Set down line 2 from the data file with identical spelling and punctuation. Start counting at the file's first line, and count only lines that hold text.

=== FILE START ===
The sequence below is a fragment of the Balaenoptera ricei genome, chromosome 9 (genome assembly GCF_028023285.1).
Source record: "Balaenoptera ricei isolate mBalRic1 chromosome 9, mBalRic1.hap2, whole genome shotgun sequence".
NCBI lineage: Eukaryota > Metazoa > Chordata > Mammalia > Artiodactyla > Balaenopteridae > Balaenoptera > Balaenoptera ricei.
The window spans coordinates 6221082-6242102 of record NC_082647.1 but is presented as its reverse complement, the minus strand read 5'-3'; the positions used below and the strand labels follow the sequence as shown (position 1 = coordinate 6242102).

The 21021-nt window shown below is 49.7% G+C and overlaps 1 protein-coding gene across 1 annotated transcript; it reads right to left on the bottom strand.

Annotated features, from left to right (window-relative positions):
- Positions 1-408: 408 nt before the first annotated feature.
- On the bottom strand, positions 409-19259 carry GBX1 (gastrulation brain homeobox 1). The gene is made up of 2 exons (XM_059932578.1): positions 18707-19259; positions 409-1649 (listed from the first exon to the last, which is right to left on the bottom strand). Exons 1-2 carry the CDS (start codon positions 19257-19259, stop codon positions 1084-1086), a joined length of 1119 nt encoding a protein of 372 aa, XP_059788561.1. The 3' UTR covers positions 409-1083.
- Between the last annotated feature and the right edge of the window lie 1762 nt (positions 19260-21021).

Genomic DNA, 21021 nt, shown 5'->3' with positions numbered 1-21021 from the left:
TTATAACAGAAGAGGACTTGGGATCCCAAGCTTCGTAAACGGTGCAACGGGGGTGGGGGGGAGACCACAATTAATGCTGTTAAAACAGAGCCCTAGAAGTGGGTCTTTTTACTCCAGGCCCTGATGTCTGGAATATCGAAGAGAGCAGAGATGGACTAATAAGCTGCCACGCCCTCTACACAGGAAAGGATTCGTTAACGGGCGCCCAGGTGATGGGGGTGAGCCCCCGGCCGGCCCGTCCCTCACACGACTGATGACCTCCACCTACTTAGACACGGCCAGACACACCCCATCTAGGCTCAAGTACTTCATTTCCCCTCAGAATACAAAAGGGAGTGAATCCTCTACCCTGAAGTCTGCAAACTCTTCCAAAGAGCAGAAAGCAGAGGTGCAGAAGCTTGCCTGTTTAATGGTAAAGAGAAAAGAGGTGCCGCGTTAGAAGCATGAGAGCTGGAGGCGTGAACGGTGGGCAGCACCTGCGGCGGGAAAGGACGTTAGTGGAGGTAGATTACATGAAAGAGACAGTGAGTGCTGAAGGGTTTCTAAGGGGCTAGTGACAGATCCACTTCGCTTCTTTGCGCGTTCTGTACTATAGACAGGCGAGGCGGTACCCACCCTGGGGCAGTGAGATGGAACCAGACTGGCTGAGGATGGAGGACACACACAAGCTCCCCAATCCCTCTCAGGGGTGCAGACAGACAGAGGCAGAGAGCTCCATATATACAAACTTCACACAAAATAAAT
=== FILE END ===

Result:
Source record: "Balaenoptera ricei isolate mBalRic1 chromosome 9, mBalRic1.hap2, whole genome shotgun sequence".